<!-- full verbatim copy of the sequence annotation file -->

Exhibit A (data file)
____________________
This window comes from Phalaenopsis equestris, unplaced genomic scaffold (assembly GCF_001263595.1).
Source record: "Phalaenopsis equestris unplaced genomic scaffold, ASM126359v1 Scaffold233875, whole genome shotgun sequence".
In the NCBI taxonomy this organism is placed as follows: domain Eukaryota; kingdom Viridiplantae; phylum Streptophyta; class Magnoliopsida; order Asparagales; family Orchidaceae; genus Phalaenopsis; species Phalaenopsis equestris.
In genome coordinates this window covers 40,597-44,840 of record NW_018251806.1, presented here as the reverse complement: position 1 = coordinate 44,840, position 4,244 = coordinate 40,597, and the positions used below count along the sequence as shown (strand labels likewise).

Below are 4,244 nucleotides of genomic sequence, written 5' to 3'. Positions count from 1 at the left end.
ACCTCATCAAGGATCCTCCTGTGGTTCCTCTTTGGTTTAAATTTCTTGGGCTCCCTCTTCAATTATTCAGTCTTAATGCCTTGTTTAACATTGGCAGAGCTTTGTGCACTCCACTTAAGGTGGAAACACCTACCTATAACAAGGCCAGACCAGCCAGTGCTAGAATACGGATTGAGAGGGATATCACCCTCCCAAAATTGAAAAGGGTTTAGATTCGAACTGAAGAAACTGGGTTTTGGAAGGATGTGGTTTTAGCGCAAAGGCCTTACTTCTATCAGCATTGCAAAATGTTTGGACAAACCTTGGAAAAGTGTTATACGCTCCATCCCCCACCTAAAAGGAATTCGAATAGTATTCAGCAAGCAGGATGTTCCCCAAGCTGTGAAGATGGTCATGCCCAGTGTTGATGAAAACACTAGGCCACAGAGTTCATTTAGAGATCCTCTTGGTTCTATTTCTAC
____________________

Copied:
This window comes from Phalaenopsis equestris, unplaced genomic scaffold (assembly GCF_001263595.1).
Source record: "Phalaenopsis equestris unplaced genomic scaffold, ASM126359v1 Scaffold233875, whole genome shotgun sequence".
In the NCBI taxonomy this organism is placed as follows: domain Eukaryota; kingdom Viridiplantae; phylum Streptophyta; class Magnoliopsida; order Asparagales; family Orchidaceae; genus Phalaenopsis; species Phalaenopsis equestris.
In genome coordinates this window covers 40,597-44,840 of record NW_018251806.1, presented here as the reverse complement: position 1 = coordinate 44,840, position 4,244 = coordinate 40,597, and the positions used below count along the sequence as shown (strand labels likewise).

Below are 4,244 nucleotides of genomic sequence, written 5' to 3'. Positions count from 1 at the left end.
ACCTCATCAAGGATCCTCCTGTGGTTCCTCTTTGGTTTAAATTTCTTGGGCTCCCTCTTCAATTATTCAGTCTTAATGCCTTGTTTAACATTGGCAGAGCTTTGTGCACTCCACTTAAGGTGGAAACACCTACCTATAACAAGGCCAGACCAGCCAGTGCTAGAATACGGATTGAGAGGGATATCACCCTCCCAAAATTGAAAAGGGTTTAGATTCGAACTGAAGAAACTGGGTTTTGGAAGGATGTGGTTTTAGCGCAAAGGCCTTACTTCTATCAGCATTGCAAAATGTTTGGACAAACCTTGGAAAAGTGTTATACGCTCCATCCCCCACCTAAAAGGAATTCGAATAGTATTCAGCAAGCAGGATGTTCCCCAAGCTGTGAAGATGGTCATGCCCAGTGTTGATGAAAACACTAGGCCACAGAGTTCATTTAGAGATCCTCTTGGTTCTATTTCTAC